Storm Eunice brings ‘dangerous conditions’ as second red weather warnings issued

The Met Office issued a second red weather warning for dangerous winds for the East of England with millions braced for extreme weather.

Waves hits Porthleven on the Cornish coast as Storm Eunice makes landfall. Picture date: Friday February 18, 2022.
Waves hits Porthleven on the Cornish coast as Storm Eunice makes landfall. Picture date: Friday February 18, 2022.

The second rare highest alert – meaning a high impact is very likely – was issued to run from 10am until 3pm over the East of England on Friday due to fears of Storm Eunice “causing significant disruption and dangerous conditions due to extremely strong winds” up to 90mph, the Met Office said.

The warning covering Greater London, Kent, Surrey and other parts of the South East joined an earlier-announced red weather warning starting from 7am along the coastline of Devon, Cornwall and Somerset as well as the south coast of Wales due to the combination of high tides, strong winds and storm surge.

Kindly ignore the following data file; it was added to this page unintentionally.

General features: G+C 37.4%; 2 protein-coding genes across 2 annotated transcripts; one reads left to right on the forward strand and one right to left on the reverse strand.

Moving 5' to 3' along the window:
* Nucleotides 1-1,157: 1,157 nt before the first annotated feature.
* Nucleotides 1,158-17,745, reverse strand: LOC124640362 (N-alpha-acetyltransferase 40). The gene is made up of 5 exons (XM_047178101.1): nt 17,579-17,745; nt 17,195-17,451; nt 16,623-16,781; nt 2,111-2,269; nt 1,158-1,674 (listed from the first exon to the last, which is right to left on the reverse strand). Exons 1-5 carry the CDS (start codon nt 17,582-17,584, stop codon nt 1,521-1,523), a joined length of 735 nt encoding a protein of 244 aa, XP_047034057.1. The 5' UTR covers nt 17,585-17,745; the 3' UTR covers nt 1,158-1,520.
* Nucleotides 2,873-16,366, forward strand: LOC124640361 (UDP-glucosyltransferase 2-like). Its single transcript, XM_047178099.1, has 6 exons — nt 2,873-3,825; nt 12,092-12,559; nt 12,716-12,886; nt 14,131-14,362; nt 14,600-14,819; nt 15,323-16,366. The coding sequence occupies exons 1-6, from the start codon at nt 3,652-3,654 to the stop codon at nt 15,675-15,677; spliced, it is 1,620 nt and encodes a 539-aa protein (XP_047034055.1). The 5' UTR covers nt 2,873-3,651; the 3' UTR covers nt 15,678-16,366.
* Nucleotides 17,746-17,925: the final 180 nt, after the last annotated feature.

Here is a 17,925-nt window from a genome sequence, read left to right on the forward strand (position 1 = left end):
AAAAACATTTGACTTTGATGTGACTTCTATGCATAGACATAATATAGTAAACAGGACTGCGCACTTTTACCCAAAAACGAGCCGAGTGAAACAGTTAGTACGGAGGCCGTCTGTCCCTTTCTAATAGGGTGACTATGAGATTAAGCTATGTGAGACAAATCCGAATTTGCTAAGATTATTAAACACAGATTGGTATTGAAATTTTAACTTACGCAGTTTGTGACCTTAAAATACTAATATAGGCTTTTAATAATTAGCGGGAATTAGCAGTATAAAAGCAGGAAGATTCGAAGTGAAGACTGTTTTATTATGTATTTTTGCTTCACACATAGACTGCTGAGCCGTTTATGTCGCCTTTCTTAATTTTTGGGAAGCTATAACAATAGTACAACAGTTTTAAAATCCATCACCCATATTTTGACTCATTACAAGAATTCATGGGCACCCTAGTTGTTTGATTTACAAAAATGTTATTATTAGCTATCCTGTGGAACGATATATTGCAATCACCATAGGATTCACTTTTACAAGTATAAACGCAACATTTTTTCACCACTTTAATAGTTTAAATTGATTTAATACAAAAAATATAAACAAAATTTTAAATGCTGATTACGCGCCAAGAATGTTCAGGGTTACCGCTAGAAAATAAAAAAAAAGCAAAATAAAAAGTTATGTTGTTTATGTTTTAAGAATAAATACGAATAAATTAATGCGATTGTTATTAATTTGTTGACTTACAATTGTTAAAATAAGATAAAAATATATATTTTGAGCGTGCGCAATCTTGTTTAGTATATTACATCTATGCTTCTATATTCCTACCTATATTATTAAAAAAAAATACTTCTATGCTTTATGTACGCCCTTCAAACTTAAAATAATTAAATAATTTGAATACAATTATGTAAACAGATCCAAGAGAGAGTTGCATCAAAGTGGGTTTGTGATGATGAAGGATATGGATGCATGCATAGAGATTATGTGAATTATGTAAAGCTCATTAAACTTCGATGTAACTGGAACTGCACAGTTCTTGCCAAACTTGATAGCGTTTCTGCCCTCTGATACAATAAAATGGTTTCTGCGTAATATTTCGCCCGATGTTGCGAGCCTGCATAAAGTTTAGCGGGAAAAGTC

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Wind gusts in the most exposed coastal areas could exceed 90mph, the Met Office said, while an amber warning for gusts up to 80mph covers the whole of England from 5am to 9pm.

The Met Office added that the dangerous weather phenomenon known as a sting jet – a small area of highly intense wind inside a storm – could form later on Friday.

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Met Office chief meteorologist Paul Gundersen said: “After the impacts from Storm Dudley for many on Wednesday, Storm Eunice will bring damaging gusts in what could be one of the most impactful storms to affect southern and central parts of the UK for a few years.”

“The red warning areas indicate a significant danger to life as extremely strong winds provide the potential for damage to structures and flying debris.”

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There were also yellow warnings for wind until 6pm in the Midlands, north-east England, north-west England, some of Northern Ireland and parts of Scotland, as well as in for south-east England, south-west England parts of the West Midlands. A separate yellow warning for snow was in place for much of Scotland, Northern Ireland and northern England until the same time.